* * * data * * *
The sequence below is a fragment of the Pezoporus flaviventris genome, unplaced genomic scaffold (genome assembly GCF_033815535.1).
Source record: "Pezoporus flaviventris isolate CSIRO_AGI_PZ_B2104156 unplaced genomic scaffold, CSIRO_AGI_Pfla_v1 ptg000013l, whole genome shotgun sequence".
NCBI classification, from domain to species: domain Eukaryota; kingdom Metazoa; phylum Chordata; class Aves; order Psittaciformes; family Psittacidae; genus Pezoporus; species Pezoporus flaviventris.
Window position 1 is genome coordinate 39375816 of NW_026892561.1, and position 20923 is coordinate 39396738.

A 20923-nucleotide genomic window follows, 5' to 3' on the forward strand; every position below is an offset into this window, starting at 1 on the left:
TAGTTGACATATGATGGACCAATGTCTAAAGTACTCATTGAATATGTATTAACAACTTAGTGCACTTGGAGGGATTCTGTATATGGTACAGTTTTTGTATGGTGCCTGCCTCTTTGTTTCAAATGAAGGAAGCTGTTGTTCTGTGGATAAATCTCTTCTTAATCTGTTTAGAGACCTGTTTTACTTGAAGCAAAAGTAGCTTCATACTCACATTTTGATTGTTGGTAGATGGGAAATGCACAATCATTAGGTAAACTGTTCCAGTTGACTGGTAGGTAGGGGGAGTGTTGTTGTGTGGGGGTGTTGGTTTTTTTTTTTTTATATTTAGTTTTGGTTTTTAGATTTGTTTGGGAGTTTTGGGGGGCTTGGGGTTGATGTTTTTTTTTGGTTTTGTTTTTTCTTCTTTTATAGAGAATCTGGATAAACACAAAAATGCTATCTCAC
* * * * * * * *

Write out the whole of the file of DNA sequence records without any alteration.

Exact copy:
The sequence below is a fragment of the Pezoporus flaviventris genome, unplaced genomic scaffold (genome assembly GCF_033815535.1).
Source record: "Pezoporus flaviventris isolate CSIRO_AGI_PZ_B2104156 unplaced genomic scaffold, CSIRO_AGI_Pfla_v1 ptg000013l, whole genome shotgun sequence".
NCBI classification, from domain to species: domain Eukaryota; kingdom Metazoa; phylum Chordata; class Aves; order Psittaciformes; family Psittacidae; genus Pezoporus; species Pezoporus flaviventris.
Window position 1 is genome coordinate 39375816 of NW_026892561.1, and position 20923 is coordinate 39396738.

A 20923-nucleotide genomic window follows, 5' to 3' on the forward strand; every position below is an offset into this window, starting at 1 on the left:
TAGTTGACATATGATGGACCAATGTCTAAAGTACTCATTGAATATGTATTAACAACTTAGTGCACTTGGAGGGATTCTGTATATGGTACAGTTTTTGTATGGTGCCTGCCTCTTTGTTTCAAATGAAGGAAGCTGTTGTTCTGTGGATAAATCTCTTCTTAATCTGTTTAGAGACCTGTTTTACTTGAAGCAAAAGTAGCTTCATACTCACATTTTGATTGTTGGTAGATGGGAAATGCACAATCATTAGGTAAACTGTTCCAGTTGACTGGTAGGTAGGGGGAGTGTTGTTGTGTGGGGGTGTTGGTTTTTTTTTTTTTATATTTAGTTTTGGTTTTTAGATTTGTTTGGGAGTTTTGGGGGGCTTGGGGTTGATGTTTTTTTTTGGTTTTGTTTTTTCTTCTTTTATAGAGAATCTGGATAAACACAAAAATGCTATCTCAC